In a claim almost guaranteed to irk its noisy critics, TripAdvisor reckons that page views of its content (ie. reviews) had some influence on £1.7 billion worth of business in 2011.
The study commissioned by the user review giant with market analysis company Tourism Economics (a division of the respected Oxford Economics) says the £1.7 billion figure is just over 2% of total tourism spending in the UK over the course of last year.
Over a quarter of users stayed in a destination for a longer period of time, spent more money or booked more activities as a result of TripAdvisor, the report claims.
Furthermore, the level of spend "supported an estimated 20,000 jobs within the tourism industry and a total of 42,000 jobs were associated with TripAdvisor in 2011".
This includes what TripAdvisor says are "indirect effects through the supply chain and the induced effects of employees earnings".
"A significant proportion of these jobs would not exist apart from TripAdvisor while other supported jobs and economic activity involve some redistribution of resources."
In another claim, average domestic spending per trip by visitors to the UK site was estimated to be 20% higher than the average online booking.
How on earth did TripAdvisor and Tourism Economics come to these conclusions?
Tourism Economics says it analysed data from the site during May 2012, looking at page views and booking conversion rates which were then compared to existing economic models for the UK travel industry.
The data was combined with the results of another TripAdvisor-commissioned user survey to look at the impact of user generated content sites on the travel, tourism and hospitality industry.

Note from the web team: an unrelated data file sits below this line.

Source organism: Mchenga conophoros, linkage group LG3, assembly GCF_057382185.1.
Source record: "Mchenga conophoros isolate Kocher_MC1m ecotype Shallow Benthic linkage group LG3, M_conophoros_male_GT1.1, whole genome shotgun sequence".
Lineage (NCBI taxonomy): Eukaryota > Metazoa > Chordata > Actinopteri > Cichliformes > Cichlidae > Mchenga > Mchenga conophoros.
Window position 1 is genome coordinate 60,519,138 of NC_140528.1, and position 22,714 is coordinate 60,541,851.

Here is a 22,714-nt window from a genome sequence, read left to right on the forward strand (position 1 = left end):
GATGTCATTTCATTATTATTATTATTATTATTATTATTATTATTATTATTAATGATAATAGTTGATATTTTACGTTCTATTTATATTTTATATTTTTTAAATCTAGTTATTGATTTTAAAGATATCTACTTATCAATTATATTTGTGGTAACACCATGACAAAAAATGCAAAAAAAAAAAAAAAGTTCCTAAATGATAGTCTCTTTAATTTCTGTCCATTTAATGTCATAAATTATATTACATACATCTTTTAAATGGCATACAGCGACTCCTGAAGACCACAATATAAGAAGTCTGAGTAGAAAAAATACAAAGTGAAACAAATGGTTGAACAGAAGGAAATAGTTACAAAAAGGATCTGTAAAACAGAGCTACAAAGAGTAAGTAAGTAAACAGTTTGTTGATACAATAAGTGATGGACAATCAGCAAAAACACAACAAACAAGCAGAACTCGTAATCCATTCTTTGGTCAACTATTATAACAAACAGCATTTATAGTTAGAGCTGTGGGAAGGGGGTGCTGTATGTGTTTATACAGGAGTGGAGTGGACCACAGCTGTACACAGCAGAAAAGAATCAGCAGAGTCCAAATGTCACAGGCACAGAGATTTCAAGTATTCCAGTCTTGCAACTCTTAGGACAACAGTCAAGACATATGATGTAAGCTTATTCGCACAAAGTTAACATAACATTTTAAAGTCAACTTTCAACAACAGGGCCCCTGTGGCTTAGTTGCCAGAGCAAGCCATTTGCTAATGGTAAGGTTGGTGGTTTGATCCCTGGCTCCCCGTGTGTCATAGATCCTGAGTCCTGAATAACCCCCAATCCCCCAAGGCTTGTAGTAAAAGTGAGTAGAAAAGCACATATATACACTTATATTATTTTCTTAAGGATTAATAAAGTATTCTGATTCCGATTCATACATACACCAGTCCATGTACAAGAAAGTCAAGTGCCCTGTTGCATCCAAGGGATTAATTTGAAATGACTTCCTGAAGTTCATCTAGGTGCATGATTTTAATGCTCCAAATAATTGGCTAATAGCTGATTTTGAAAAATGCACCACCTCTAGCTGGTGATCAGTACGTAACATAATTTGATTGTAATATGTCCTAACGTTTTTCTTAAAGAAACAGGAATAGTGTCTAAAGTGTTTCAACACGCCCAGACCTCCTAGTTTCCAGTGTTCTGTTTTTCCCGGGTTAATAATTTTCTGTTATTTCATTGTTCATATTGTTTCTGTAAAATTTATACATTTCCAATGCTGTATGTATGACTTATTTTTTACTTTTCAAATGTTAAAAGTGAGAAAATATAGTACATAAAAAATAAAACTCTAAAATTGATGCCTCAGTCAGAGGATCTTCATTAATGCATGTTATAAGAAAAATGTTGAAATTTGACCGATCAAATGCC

So it looks like TripAdvisor is not only a major influence on the purchasing decisions of consumers but is also trying to position itself as a force for economic good, a message more than likely also aimed at those interested in the company since it listed on the public financial markets in 2011.
While there is an attempt to reinforce the former in some of the messaging in the study ("TripAdvisor and sites like it tend to provide reassurance, build trust and provide more information"), proclamations about its role in the tourism economy and processes affecting the industry and, in particular, hotel distribution are likely to be met with scepticism.
For example: user review sites "level the playing field", TripAdvisor says, "with more than half of survey respondents reported finding on TripAdvisor hotels not part of a chain."
One of the report's authors, David Goodger, a director at Tourism Economics, says site such as TripAdvisor have "fundamentally changed the way consumers both research and shop for their holiday and leisure activities, to their benefit".
"Travel consumers can now afford to be more selective in their purchasing decisions which has really seen those providing a quality product or service in this industry rise to the top."
NB:Money rain image via Shutterstock.